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Offstring yo-yoing (A.K.A. 4A) is a yo-yo playing style where the string is tied to the finger but not to the yo-yo. 1A (string play) yo-yos are often used, as well as dedicated offstring yo-yos. Offstring yo-yos are usually designed with flared body shapes and wide string gaps, to make it easier to catch and land it on the string.

Learning the basics

Before you start

Before you start to learn offstring, you should be comfortable with the tricks sleeper, trapeze, forward pass, and bind, as the basic offstring throw has a lot in common with them.

Choosing a yo-yo

Although it is not essential, it is recommended that you get hold of a yo-yo intended for offstring with a large gap to make it easier to land it on the string when you throw. Also, these yo-yos will usually have rubber or rubber-like outer rims, which helps you avoid breaking them or cracking them which can be just as bad (or denting the floor, the ceiling, yourself...) when you miss. Some offstring yo-yos are made out of delrin, allowing for smoother spinning, grinding capabilities, and their ability to bounce straight up off of the floor allow for easier recaptures and recoveries.

The most commonly used 4A yo-yos include the YoYoJam Aquarius, Duncan Flying Panda, YoYoFactory FlyMaster, Henrys Viper, and the Japan Technology Kamui.

Winding 

To set up your yo-yo for offstring play, hold the yo-yo end of the string in your hand and proceed to wind the string around the yo-yo. You should finish with a yo-yo that has a string wound around but is not tied onto the string. After a few seconds, you can wind without holding the end of the string, then you should be able to throw.

Throwing

To throw an offstring yo-yo you simply throw the yo-yo upwards, grab the end of the string once the yo-yo has been fully released and land the yo-yo on the outstretched string. Bear in mind that you should not need to throw it too hard, or the yo-yo will go very high and be harder to land on the string. You may wish to learn the throw outdoors to start with to ensure that you don't accidentally break anything when you are learning offstring tricks.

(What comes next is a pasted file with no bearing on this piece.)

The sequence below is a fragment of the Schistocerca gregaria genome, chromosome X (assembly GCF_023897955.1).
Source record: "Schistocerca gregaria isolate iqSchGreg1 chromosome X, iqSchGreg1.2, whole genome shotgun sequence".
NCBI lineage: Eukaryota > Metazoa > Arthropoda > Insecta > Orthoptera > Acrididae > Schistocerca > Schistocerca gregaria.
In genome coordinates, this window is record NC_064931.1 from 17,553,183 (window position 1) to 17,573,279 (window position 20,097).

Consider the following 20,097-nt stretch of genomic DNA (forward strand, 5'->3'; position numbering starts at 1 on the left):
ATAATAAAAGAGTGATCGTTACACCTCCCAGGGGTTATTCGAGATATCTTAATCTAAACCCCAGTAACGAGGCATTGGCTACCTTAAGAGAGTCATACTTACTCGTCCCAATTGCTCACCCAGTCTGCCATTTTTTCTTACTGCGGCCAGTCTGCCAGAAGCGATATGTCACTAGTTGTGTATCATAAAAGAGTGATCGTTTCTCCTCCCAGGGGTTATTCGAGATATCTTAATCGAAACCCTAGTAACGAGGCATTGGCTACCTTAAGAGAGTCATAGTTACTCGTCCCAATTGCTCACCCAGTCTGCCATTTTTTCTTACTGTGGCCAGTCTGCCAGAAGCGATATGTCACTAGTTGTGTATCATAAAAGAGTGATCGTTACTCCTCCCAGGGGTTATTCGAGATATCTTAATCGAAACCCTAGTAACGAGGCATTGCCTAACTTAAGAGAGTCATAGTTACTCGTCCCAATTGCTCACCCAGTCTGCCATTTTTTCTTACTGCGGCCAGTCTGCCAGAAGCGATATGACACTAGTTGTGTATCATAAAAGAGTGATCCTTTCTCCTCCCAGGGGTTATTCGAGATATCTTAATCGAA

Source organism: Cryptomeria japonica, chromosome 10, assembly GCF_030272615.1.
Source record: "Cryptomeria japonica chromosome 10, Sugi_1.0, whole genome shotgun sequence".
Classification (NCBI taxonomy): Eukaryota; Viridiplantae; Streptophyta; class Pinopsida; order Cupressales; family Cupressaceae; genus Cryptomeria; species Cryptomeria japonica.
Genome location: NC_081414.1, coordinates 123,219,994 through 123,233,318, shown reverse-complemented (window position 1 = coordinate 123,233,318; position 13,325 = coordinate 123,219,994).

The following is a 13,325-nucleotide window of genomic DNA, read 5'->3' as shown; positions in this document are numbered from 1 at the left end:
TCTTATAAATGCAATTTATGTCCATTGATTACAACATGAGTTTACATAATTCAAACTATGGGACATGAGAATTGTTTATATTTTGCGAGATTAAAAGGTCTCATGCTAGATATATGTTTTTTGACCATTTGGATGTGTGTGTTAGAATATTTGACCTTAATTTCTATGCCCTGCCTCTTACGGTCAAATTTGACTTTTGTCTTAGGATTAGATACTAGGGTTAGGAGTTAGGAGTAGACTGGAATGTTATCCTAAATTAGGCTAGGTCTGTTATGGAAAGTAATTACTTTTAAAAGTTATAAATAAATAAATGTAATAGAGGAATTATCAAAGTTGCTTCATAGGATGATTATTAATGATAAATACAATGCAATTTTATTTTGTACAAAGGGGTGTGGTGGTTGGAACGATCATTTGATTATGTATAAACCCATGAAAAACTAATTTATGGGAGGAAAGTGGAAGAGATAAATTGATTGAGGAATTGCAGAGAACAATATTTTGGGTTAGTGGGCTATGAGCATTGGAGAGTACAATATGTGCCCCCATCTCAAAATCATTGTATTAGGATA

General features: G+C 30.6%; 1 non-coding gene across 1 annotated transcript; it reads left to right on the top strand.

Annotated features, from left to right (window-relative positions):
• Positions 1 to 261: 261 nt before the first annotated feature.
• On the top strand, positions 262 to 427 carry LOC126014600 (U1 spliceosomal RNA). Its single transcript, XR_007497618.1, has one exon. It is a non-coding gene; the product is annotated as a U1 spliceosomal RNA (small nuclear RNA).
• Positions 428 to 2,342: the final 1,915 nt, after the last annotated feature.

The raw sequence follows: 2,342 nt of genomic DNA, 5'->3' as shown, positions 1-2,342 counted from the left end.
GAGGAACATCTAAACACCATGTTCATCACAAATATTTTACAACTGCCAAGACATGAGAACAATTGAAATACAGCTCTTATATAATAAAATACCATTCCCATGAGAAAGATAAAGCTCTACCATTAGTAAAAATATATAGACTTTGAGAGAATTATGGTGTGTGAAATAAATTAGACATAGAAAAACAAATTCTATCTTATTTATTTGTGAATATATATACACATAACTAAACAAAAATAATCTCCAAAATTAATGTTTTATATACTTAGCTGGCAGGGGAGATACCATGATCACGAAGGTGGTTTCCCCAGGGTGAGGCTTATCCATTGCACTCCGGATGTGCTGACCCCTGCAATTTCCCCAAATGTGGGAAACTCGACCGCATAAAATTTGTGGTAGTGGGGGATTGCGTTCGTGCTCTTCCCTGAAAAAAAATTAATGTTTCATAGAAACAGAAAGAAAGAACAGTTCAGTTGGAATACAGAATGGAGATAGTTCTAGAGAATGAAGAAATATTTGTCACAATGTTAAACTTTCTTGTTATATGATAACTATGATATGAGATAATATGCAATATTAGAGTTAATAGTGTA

Returning

Returning an offstring yo-yo is very similar to a normal sidestyle bind. Once the yo-yo is on the string and spinning, you simply wrap the free end of the string around the yo-yo and pull with your yo-hand and the yo-yo should respond.

Tricks

Barrel Rolls, Volcano, Regenerations, and Slack Mountain

History of Offstring

Here is an interesting glance at the early stages of Offstring yo-yo play. This is an article that Dave Schulte wrote in 1999 for Yo-Yo World Magazine Issue #4. (the 4th issue was never produced)

File:OffStringArticle.pdf

Offstring Competition & Chasing Perfection

In Offstring yoyoing there is a nice rarity in performing and competing within it. That is to perform a routine without error. In yoyoing it is usually almost impossible to perform a flawlessly perfect routine. Most World and National champion 3 minute routines will average around 10 minor deductions (even if it looks like they went flawless to the untrained eye). However in the 4A/Offstring division it happens decently more often than in 1A, 2A, 3A, and 5A.